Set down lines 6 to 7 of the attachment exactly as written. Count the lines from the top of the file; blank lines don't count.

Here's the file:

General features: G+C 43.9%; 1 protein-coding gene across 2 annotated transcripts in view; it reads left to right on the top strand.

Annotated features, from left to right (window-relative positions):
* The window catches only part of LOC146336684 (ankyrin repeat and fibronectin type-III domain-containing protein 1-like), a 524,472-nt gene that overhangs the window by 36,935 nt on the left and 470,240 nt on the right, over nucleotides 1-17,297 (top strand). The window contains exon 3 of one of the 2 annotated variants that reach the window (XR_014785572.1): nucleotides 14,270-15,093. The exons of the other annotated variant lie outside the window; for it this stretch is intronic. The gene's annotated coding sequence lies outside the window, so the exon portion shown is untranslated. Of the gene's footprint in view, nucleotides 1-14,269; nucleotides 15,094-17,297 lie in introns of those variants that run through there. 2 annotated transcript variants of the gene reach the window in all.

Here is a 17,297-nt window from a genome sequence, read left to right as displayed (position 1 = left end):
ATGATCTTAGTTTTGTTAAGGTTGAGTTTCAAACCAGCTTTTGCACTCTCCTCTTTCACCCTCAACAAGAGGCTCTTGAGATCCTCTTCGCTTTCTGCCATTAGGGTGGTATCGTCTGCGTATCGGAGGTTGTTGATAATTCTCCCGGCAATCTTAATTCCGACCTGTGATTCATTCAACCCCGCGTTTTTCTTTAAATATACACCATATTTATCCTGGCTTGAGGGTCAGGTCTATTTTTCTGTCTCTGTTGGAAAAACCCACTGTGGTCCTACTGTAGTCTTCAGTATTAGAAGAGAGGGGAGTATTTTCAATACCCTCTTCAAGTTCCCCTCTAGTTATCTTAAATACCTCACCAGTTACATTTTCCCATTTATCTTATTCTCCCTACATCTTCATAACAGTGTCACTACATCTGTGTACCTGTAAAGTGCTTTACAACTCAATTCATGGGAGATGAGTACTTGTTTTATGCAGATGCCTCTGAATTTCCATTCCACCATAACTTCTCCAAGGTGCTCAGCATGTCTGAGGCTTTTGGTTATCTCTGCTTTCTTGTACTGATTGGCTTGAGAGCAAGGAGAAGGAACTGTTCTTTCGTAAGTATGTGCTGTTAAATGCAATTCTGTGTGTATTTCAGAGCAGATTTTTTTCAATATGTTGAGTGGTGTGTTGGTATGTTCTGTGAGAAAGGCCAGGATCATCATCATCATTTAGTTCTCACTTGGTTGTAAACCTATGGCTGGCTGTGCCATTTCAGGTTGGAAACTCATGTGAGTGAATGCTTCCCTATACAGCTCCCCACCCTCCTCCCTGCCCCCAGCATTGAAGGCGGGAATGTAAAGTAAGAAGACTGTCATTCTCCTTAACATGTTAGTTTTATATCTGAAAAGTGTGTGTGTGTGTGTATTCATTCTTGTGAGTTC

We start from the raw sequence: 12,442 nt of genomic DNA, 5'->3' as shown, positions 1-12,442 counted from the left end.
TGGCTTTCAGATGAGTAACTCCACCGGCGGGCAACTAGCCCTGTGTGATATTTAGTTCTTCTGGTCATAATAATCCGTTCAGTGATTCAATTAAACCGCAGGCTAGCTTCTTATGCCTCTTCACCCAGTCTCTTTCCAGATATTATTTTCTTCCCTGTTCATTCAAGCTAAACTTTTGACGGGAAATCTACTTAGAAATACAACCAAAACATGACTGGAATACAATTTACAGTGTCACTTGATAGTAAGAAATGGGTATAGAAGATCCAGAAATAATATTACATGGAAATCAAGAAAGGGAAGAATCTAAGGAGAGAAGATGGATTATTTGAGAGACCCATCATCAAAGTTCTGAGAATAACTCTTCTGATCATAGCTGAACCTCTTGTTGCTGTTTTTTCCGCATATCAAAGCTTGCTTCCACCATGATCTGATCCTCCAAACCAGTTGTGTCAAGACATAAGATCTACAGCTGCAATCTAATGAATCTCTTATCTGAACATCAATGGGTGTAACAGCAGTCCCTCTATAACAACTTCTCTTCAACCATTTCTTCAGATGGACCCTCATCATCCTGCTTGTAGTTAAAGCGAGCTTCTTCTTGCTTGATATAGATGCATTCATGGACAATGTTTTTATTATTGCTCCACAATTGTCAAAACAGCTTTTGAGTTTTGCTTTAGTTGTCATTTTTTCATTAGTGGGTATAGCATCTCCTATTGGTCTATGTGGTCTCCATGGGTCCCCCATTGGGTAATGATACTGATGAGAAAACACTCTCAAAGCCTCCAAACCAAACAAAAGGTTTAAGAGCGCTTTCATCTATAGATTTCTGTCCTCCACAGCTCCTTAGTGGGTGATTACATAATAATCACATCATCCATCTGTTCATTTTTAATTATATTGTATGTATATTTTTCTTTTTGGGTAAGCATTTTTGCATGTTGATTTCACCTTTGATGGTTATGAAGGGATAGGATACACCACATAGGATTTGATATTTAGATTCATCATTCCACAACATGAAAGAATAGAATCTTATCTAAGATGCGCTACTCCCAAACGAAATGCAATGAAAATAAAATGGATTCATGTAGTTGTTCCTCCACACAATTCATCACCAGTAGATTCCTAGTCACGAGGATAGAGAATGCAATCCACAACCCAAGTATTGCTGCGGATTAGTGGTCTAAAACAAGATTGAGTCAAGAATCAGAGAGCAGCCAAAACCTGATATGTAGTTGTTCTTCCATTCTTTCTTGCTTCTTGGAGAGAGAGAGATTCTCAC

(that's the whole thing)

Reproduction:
We start from the raw sequence: 12,442 nt of genomic DNA, 5'->3' as shown, positions 1-12,442 counted from the left end.
TGGCTTTCAGATGAGTAACTCCACCGGCGGGCAACTAGCCCTGTGTGATATTTAGTTCTTCTGGTCATAATAATCCGTTCAGTGATTCAATTAAACCGCAGGCTAGCTTCTTATGCCTCTTCACCCAGTCTCTTTCCAGATATTATTTTCTTCCCTGTTCATTCAAGCTAAACTTTTGACGGGAAATCTACTTAGAAATACAACCAAAACATGACTGGAATACAATTTACAGTGTCACTTGATAGTAAGAAATGGGTATAGAAGATCCAGAAATAATATTACATGGAAATCAAGAAAGGGAAGAATCTAAGGAGAGAAGATGGATTATTTGAGAGACCCATCATCAAAGTTCTGAGAATAACTCTTCTGATCATAGCTGAACCTCTTGTTGCTGTTTTTTCCGCATATCAAAGCTTGCTTCCACCATGATCTGATCCTCCAAACCAGTTGTGTCAAGACATAAGATCTACAGCTGCAATCTAATGAATCTCTTATCTGAACATCAATGGGTGTAACAGCAGTCCCTCTATAACAACTTCTCTTCAACCATTTCTTCAGATGGACCCTCATCATCCTGCTTGTAGTTAAAGCGAGCTTCTTCTTGCTTGATATAGATGCATTCATGGACAATGTTTTTATTATTGCTCCACAATTGTCAAAACAGCTTTTGAGTTTTGCTTTAGTTGTCATTTTTTCATTAGTGGGTATAGCATCTCCTATTGGTCTATGTGGTCTCCATGGGTCCCCCATTGGGTAATGATACTGATGAGAAAACACTCTCAAAGCCTCCAAACCAAACAAAAGGTTTAAGAGCGCTTTCATCTATAGATTTCTGTCCTCCACAGCTCCTTAGTGGGTGATTACATAATAATCACATCATCCATCTGTTCATTTTTAATTATATTGTATGTATATTTTTCTTTTTGGGTAAGCATTTTTGCATGTTGATTTCACCTTTGATGGTTATGAAGGGATAGGATACACCACATAGGATTTGATATTTAGATTCATCATTCCACAACATGAAAGAATAGAATCTTATCTAAGATGCGCTACTCCCAAACGAAATGCAATGAAAATAAAATGGATTCATGTAGTTGTTCCTCCACACAATTCATCACCAGTAGATTCCTAGTCACGAGGATAGAGAATGCAATCCACAACCCAAGTATTGCTGCGGATTAGTGGTCTAAAACAAGATTGAGTCAAGAATCAGAGAGCAGCCAAAACCTGATATGTAGTTGTTCTTCCATTCTTTCTTGCTTCTTGGAGAGAGAGAGATTCTCAC